Cynthia Enloe, Keynote Speaker at the CGC’s Annual Spring Conference,
Photo from Clark University
I had never critically questioned my understanding of militarization before I read Maneuvers. In reading Enloe, along with Sandra Whitworth, J. Ann Tickner, Cynthia Cockburn and Dubravka Zarkov, I began to see militarism as extending beyond military practices to encompass a package of ideas, assumptions, values and beliefs that are shaped by intricate processes of masculinity and femininity. This “package” privileges the masculine to create patriarchal systems that, as society becomes increasing militarized, reinforce the patriarchy of everyday life.
Enloe encourages readers to be curious, to ask questions previously unasked, and to examine spaces previously assumed to be unworthy of academic inquiry. She guides us to consider not only the hegemonic voices and public narratives of the powerful, but to train our ears to the “informal, private, casual conversations, [the] shared jokes, gestures, and rituals” that provide insight into the ways that notions of femininity and masculinity are employed or understood in people’s daily lives (Enloe, 2004: 5). Enloe’s curiosity also extends to taking women’s lives seriously by exploring the multi-dimensional nature of women’s identities and experiences. Readers are encouraged to reject analyses that frame women as powerless victims, or those that suggest empowerment is something that can be given. Instead, in books like Nimo’s War, Emma’s War (2010), Enloe grounds her analysis of conflict in the stories of women whose lives have been shaped by the war, providing a window into the gendered nature of conflict that is obscured or neglected by traditional investigations.
Embracing Enloe’s explicit curiosity to gender, I began to recognize the ways in which militaristic beliefs govern the international and domestic arena. This lens reveals the prominence of the military in contemporary societies – drawing attention to the huge budgets awarded to military institutions and the prestige and political status of actors within. This lens reveals the almost inevitable reliance on armed forces as the solution to violent conflict, either under the guise of UN Peacekeeping “boots on the ground”, or through aerial missiles and drones. This lens reveals the militarized discourse woven into political rhetoric – the seemingly unequivocal need to demonstrate one’s hardline, tough approach in foreign policy, and the armed, securitized police forces in domestic strategy. This lens reveals the presumed benign nature of toy guns for children, of Star Wars pasta shapes in Heinz soup, or the normalization of violence through video games.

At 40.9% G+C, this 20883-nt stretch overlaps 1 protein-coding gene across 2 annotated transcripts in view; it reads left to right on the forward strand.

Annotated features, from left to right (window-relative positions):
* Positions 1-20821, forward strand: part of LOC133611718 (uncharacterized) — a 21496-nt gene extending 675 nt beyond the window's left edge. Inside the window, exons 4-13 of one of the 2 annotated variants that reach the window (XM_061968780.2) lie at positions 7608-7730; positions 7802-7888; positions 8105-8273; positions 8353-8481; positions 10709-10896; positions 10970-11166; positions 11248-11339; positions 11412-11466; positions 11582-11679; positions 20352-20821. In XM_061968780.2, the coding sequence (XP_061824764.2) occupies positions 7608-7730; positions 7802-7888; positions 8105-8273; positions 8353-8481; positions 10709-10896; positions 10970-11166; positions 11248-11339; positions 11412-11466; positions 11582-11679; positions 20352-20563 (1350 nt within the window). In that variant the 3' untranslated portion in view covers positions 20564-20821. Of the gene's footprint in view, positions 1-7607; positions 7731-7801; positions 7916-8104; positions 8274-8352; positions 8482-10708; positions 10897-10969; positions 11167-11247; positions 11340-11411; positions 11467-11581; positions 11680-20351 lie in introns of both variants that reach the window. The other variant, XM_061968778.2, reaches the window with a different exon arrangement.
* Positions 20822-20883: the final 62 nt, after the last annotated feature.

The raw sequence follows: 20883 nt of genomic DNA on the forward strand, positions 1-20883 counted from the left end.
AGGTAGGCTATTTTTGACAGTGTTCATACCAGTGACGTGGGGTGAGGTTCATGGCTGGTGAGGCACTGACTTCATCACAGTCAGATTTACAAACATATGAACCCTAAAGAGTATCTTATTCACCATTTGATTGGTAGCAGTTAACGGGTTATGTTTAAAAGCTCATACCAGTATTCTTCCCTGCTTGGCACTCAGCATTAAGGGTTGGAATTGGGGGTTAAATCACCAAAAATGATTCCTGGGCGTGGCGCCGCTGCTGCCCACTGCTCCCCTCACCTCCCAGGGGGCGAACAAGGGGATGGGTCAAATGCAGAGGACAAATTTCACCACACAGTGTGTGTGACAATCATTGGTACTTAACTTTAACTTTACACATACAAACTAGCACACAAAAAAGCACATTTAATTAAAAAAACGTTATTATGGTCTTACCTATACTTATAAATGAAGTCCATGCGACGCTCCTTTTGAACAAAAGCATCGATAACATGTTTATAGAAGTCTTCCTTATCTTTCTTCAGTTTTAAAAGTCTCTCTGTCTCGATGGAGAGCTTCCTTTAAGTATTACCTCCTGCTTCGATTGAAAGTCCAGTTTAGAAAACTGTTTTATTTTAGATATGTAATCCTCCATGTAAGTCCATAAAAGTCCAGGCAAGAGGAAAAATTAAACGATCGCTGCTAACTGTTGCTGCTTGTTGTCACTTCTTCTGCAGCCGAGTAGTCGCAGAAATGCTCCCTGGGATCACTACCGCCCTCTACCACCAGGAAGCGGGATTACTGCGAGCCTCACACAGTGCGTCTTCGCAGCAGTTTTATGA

Looking at conflict through a gender lens reveals the ways in which gender shapes violence and dictates response. A gender analysis interrogates and resists assumptions of “post-conflict” peace and exposes the multiple forms of violence that remain even if warfare stops. Such analysis considers the connection between micro-level instances of interpersonal gendered violence, and macro-level forms of structural violence that shape the lives of women and men. Enloe’s emphasis on entrenched militarization in everyday life inspired my pursuit of graduate studies and shaped my scholarship to critically question the ways in which gender influences individual behavior, public discussion and formal decision making across the domestic and international scene. Enloe’s work also inspires my constant curiosity regarding the stories that remain untold, or those that are taken for granted in our analysis of conflict, war, and violence.
It is for these reasons, amongst many others, that we are thrilled to welcome Cynthia Enloe to give the keynote address at the Center for the Study of Gender and Conflict’s third annual research conference. Dr Enloe will speak in the evening of April 2, 2015.
Enloe, C. (1989) Bananas Beaches & Bases: Making Feminist Sense of International Politics, London: Pandora Press.
Enloe, C. (2000) Maneuvers: The International Politics of Militarizing Women’s Lives, Berkeley: University of California Press.
Enloe C. (2004) The Curious Feminist: Searching for Women in a New Age of Empire, Berkeley: University of California Press.
Enloe C. (2010) Nimo’s War, Emma’s War: Making Feminist Sense of the Iraq War. Berkeley: University of California Press.